n-3 fatty acids decrease colonic epithelial cell proliferation in high-risk bowel mucosa

Lipids. 1996 Mar;31 Suppl:S313-7. doi: 10.1007/BF02637099.

Abstract

The n-3 fatty acids (C20:5, eicosapentaenoic acid; c22:6, docosahexaenoic acid) may be important in the development, growth, and metastasis of colon cancer, a leading cause of death in North America. Patients who have had a bowel neoplasm have a high risk of developing a second neoplasm, and this risk is associated with a high percentage of cells correspond to the S phase of bromodeoxyuridine (BrdUrd) labeling in mucosal epithelial cells. To determine the effect of n-3 fatty acid supplementation on DNA synthesis of rectal mucosa, patients with stage 1 or stage 2 colon carcinoma or adenomatous polyps were randomized to consume either 9 g/d n-3 fatty acid capsules or 9 g/d placebo capsules. Plasma phospholipid fatty acid analysis and proctoscopic mucosal biopsies were performed at baseline, 3, and 6 mon. Colonic crypts were isolated from the mucosa, disassociated with enzymes, and incubated with BrdUrd, and %S phase was measured by flow cytometry. The plasma phospholipid n-6/n-3 ratio was determined by gas chromatography. Supplement compliance was assessed by plasma phospholipid n-6/n-3 ratio. Mean capsule consumption in these two group was 82%. Prior to supplementation, there were no significant differences in the %S phase and the plasma n-6/n-3 ratio between these groups. Patients whose colonic epithelial cells indicated hyperproliferation at baseline showed a strongly positive correlation to the %S phase of BrdUrd uptake and the n-6/n-3 ratio. There was no significant change after n-3 treatment in patients with low baseline. Those in the placebo group showed no significant difference in n-6/n-3 ratio, although there was an increase in the %S phase of BrdUrd uptake at 6 mon. The n-3 group did not have significant side effects, and polyps were not found after completing 12 mon of n-3 fatty acid supplementation. This study suggests that n-3 fatty acid may be a useful chemopreventive agent in some patients as reflected in a plasma biomarker of colon tumor growth and metastasis. A low plasma phospholipid n-6/n-3 fatty acid ratio may serve as a nutritional marker that is associated with colonic epithelial cell hyperproliferation in the n-3-supplemented group as compared with the placebo group. Characteristics of mucosal proliferation at baseline may be a crucial factor for the effect of n-3 fatty acid supplementation.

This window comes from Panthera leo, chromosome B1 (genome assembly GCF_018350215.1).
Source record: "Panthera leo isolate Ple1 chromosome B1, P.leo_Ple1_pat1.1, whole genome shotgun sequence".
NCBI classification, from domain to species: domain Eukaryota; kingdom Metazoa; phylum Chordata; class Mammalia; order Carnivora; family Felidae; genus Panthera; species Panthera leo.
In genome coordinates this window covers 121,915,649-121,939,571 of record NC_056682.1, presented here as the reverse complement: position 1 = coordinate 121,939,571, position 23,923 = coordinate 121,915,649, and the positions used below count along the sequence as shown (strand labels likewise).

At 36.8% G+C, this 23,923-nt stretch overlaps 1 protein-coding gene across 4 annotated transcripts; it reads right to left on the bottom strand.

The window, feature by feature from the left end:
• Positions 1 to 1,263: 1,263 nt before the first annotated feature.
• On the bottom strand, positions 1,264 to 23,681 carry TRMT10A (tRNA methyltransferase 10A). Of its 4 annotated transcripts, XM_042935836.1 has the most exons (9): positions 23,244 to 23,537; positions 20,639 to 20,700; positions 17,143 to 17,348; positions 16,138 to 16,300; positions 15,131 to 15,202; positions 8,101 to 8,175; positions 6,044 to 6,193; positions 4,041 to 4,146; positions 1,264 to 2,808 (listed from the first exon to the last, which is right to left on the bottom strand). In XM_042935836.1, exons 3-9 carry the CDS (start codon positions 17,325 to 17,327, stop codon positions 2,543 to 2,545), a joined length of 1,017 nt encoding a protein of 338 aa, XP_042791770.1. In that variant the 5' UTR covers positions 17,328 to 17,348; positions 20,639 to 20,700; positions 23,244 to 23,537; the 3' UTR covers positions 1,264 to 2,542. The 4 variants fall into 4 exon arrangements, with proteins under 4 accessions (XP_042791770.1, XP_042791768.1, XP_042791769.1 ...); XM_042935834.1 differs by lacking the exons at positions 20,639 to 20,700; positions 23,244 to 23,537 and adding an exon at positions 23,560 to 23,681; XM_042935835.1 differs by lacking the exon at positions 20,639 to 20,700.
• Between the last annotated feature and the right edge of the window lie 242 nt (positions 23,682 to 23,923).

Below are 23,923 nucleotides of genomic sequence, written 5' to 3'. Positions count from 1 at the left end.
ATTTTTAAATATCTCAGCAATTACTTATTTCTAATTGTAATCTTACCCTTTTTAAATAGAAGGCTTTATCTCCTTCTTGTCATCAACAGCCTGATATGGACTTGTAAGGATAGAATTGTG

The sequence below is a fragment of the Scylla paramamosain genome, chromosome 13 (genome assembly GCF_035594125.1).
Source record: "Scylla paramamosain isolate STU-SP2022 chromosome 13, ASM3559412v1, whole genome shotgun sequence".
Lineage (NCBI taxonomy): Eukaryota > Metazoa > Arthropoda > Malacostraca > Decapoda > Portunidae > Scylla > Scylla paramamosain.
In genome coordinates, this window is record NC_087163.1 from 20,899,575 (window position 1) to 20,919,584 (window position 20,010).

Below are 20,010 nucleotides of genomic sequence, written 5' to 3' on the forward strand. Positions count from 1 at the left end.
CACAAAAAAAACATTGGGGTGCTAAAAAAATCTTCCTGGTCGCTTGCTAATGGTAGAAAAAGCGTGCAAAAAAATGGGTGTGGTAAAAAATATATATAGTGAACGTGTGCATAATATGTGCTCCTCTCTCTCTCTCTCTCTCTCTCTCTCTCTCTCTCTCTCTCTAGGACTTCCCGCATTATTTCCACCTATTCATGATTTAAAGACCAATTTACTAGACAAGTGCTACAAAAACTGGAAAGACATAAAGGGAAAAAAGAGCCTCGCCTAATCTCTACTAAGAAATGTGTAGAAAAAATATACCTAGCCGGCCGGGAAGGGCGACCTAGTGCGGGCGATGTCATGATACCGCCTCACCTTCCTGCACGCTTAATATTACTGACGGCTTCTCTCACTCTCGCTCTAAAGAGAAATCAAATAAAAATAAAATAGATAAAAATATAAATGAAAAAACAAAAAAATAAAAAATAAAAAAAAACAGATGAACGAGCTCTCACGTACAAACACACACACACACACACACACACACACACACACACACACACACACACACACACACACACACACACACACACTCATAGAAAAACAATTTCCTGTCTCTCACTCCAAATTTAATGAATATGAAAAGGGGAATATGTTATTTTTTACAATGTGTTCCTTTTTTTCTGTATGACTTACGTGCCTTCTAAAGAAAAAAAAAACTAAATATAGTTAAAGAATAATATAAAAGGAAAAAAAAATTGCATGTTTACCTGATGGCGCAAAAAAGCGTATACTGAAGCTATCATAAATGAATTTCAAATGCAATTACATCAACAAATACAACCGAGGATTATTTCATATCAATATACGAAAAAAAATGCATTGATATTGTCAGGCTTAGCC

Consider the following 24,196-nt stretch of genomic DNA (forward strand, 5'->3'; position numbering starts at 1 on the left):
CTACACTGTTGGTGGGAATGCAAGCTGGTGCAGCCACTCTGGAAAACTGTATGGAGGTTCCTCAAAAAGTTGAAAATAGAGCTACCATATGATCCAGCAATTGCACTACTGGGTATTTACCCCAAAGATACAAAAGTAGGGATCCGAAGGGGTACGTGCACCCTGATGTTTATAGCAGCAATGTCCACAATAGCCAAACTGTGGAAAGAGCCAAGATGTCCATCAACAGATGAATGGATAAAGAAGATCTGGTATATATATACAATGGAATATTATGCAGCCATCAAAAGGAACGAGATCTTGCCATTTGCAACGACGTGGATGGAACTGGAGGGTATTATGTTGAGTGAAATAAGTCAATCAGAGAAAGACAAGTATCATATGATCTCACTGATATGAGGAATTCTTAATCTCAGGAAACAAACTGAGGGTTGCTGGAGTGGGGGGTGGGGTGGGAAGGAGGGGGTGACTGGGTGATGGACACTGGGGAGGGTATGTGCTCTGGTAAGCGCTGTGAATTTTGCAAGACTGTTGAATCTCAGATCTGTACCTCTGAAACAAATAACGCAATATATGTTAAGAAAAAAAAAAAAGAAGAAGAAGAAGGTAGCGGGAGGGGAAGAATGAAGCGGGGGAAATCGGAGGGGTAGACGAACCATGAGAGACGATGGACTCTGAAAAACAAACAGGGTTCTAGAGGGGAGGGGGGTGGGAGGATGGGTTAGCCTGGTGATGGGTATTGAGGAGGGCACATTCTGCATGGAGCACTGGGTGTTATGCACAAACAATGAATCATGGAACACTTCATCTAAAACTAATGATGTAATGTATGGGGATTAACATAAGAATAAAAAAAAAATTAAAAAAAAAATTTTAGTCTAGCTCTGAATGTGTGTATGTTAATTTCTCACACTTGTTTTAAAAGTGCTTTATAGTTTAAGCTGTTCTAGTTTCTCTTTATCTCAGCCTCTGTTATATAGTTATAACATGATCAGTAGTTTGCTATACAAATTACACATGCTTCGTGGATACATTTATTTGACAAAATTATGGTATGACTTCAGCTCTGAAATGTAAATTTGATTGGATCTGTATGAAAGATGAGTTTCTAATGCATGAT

Publication types

  • Clinical Trial
  • Randomized Controlled Trial
  • Research Support, U.S. Gov't, P.H.S.

MeSH terms

  • Cell Division / drug effects
  • Colonic Neoplasms / pathology*
  • Dietary Fats, Unsaturated / pharmacology*
  • Double-Blind Method
  • Fatty Acids, Omega-3 / pharmacology*
  • Fatty Acids, Omega-6
  • Fatty Acids, Unsaturated / pharmacology
  • Humans
  • Intestinal Mucosa / cytology
  • Intestinal Mucosa / drug effects*
  • Phospholipids / blood
  • Rectal Neoplasms / pathology*
  • Risk Factors

Substances

  • Dietary Fats, Unsaturated
  • Fatty Acids, Omega-3
  • Fatty Acids, Omega-6
  • Fatty Acids, Unsaturated
  • Phospholipids